I went to Bohol for a very important reason, though. One of my sister’s best friends got married! Her family is from Bohol so they had the wedding there. I’m actually really flattered that she invited me to her wedding since it was a very intimate affair (only 50 guests!) and it’s really my sister who’s her friend. But my sister’s friends are nice enough to treat me like their little sister, too. 🙂
I left Manila early Saturday morning and got back Monday afternoon. This I think is one of the best advantages of being in the night shift. It was a 3-day 2-night trip, but I didn’t have to file any leaves for work! Lucky me. I was also able to get discounted tickets from Air Asia. And good deals re: my accommodations because my sister’s friends and my sister and her husband were kind enough to allow me to sleep on an extra bed in the rooms that they booked. 🙂
For the first night, I stayed with my sister’s friends at Dubay Panglao Beachfront Resort. It’s a simple resort with basic amenities (i.e. shampoo, soap, towel, hot/cold shower) but it’s along a beach so beautiful that the basics are really all that you need. On the second night, I stayed with my sister and her husband at Amarela Resort. This resort, on the other hand, is very pretty and classy. It has a library, a room with a view, an infinity pool and everything! Although, the beach near it is smaller and the waves are stronger in the area so it’s more difficult to swim there. I guess all resorts have their advantages and disadvantages.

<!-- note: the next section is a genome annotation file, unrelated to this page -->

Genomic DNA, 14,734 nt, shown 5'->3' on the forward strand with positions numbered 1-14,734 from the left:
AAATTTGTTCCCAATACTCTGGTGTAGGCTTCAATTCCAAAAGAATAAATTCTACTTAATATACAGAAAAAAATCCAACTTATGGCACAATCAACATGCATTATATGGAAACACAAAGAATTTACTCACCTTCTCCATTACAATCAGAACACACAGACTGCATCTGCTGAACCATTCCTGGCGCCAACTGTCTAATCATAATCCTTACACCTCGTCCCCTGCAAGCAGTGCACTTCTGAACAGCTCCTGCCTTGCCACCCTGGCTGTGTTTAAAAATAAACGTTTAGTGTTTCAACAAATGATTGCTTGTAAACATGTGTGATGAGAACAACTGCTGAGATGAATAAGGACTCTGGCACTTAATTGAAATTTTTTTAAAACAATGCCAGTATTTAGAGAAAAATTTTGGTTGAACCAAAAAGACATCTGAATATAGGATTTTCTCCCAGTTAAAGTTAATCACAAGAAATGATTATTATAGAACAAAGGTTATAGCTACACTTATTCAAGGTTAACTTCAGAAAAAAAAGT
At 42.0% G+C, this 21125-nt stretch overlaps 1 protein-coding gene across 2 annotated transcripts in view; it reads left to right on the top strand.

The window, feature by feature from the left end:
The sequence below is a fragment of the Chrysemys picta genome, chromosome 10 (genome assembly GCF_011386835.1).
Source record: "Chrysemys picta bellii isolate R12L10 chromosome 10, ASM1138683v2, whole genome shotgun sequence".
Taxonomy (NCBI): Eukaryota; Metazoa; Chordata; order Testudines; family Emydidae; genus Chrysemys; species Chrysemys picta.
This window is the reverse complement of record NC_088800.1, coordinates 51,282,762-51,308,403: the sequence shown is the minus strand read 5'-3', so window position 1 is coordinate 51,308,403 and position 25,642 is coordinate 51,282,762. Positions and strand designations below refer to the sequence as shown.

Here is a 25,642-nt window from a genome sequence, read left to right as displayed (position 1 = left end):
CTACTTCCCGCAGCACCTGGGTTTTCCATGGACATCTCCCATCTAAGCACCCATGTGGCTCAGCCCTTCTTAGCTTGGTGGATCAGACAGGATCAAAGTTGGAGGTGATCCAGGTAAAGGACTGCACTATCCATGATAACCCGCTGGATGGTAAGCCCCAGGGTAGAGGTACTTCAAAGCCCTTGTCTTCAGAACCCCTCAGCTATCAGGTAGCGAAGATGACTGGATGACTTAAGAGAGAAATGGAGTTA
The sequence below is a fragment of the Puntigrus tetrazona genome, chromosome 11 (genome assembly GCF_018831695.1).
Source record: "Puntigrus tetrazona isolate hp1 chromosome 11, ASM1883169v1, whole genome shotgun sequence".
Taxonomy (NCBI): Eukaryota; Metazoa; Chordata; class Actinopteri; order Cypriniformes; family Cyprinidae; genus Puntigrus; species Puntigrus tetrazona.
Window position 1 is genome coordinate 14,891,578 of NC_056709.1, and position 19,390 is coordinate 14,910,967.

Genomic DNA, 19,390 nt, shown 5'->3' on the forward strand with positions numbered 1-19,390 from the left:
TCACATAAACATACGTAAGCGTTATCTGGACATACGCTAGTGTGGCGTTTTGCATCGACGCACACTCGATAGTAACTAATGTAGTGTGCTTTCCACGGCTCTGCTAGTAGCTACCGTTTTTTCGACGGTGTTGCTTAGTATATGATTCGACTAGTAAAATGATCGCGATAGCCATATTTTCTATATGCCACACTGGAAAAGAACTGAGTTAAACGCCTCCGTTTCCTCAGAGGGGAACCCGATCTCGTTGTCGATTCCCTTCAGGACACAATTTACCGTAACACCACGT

The wedding itself was in another resort in the area, Panglao Island Nature Resort and Spa. If I’m not mistaken, it’s the biggest resort in Panglao island. It’s one of the nicest ones, too. The function room made for some really pretty pictures and we enjoyed the coffee and snacks that we ordered at the restaurant after the wedding. And yes, we went to the restaurant to eat again after the wedding. I don’t think that’s strange at all. 😛
Actually there was another eating event at the bride’s house the day after the wedding. And I say eating event because we really didn’t do anything else there but tell stories and eat (and, ok, drink tequila hehehe). I had lechon three times in one weekend! I guess it’s not good for me, but the lechon in Cebu/Bohol is really delicious! I don’t know why lechon places in Manila can’t make lechon that good.
It occurred to me as I was going home that this was my 4th visit to Bohol. When I went to Boracay this year, it was my 4th time there, too. There are many other places I’ve never been to, but I think these are two places that I’ll never get tired of.
And best wishes to X and U. May you guys continue to live happily ever after. 😀